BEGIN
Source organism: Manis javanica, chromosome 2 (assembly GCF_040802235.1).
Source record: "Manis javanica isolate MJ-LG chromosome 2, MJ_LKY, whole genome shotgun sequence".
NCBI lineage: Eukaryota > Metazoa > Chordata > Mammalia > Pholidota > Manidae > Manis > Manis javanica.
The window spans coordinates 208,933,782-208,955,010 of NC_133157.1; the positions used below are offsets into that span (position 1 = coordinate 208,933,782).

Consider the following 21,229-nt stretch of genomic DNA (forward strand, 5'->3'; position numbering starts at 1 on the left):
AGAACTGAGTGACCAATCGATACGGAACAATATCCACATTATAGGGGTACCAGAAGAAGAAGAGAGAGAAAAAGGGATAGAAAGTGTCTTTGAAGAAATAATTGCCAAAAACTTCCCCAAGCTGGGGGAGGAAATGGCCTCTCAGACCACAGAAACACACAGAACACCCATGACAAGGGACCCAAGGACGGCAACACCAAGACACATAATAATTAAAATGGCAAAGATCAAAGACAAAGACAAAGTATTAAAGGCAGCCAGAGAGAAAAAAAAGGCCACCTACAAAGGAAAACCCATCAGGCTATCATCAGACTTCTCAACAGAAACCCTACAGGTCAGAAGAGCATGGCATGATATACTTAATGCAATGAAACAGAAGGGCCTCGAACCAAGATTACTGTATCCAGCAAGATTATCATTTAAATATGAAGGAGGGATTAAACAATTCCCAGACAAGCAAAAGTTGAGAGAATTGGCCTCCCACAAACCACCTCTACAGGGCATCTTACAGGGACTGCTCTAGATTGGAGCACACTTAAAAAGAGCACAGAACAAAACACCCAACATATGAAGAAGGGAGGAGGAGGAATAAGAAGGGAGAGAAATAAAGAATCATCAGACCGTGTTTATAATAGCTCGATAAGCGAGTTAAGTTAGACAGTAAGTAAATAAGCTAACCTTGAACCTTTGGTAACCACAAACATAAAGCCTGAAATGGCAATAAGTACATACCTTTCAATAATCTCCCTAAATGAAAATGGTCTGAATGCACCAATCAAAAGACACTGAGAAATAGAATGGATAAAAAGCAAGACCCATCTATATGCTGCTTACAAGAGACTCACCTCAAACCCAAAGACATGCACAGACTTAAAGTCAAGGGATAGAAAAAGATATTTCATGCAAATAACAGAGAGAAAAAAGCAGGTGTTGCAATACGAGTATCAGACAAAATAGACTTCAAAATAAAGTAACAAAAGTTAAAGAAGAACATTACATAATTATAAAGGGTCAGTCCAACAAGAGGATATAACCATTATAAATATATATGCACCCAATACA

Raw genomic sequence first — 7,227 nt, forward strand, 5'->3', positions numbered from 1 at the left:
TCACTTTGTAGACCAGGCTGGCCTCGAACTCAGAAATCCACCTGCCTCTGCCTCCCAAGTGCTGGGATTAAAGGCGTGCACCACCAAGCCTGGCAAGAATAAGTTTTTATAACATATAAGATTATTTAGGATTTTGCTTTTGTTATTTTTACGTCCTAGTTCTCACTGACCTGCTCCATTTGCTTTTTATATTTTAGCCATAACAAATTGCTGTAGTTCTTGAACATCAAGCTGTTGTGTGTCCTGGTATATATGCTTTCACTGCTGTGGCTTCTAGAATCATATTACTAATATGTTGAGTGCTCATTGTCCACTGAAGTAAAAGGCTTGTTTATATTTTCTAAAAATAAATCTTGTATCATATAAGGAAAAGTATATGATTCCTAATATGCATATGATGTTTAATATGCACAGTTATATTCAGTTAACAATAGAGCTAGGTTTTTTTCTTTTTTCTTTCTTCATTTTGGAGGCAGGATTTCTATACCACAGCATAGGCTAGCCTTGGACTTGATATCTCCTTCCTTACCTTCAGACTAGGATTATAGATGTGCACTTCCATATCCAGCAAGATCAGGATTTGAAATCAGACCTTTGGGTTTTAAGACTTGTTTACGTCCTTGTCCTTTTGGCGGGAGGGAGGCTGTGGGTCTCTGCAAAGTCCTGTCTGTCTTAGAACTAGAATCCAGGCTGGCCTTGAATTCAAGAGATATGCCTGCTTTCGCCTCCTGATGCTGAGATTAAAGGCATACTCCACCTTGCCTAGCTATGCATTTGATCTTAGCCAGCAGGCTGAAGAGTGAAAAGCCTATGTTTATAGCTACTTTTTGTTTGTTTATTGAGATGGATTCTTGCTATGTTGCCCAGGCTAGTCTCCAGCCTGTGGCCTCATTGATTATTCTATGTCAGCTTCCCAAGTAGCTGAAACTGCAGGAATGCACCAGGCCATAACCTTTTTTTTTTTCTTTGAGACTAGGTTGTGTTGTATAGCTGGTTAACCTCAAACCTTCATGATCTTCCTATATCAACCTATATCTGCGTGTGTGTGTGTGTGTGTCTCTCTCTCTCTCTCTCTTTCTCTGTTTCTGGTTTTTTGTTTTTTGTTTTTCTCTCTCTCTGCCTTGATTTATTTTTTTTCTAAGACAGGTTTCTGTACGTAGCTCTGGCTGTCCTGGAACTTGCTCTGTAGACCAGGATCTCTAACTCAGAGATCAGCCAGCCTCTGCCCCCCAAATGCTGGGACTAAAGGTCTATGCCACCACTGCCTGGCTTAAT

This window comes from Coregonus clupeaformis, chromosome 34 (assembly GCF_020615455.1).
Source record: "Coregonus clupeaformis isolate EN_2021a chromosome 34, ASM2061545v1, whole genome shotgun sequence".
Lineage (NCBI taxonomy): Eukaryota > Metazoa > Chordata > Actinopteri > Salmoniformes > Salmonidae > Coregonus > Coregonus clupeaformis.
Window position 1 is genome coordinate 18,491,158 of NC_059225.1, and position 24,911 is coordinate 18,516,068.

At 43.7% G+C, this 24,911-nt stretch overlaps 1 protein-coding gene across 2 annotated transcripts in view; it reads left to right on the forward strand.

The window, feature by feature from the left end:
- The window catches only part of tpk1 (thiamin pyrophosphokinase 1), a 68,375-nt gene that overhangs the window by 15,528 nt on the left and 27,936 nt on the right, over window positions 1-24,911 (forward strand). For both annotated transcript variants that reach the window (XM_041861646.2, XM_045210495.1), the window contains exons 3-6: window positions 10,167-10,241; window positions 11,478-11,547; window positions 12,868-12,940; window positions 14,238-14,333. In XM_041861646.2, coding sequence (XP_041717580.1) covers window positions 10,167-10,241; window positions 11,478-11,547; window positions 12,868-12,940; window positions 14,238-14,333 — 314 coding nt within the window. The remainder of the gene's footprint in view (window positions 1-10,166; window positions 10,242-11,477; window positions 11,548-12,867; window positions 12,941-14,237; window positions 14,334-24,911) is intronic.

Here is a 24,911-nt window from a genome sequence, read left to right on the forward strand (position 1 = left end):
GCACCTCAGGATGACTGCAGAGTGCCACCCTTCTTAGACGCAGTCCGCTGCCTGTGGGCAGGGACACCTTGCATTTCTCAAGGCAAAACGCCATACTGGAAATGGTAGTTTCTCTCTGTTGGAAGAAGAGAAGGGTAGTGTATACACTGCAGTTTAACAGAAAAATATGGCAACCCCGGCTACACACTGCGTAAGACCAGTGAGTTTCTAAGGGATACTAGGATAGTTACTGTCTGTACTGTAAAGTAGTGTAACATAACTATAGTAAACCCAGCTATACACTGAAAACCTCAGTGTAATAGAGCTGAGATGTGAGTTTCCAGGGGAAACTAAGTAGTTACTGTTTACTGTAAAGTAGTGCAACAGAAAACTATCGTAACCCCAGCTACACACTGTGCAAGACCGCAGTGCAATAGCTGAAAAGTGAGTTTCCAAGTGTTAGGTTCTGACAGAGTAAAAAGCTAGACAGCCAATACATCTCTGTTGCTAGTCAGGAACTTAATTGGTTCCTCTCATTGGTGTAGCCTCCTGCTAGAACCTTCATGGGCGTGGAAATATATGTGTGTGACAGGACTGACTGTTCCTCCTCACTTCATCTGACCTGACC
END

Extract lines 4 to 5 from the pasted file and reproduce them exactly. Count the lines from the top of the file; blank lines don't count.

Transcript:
The window spans coordinates 208,933,782-208,955,010 of NC_133157.1; the positions used below are offsets into that span (position 1 = coordinate 208,933,782).

Consider the following 21,229-nt stretch of genomic DNA (forward strand, 5'->3'; position numbering starts at 1 on the left):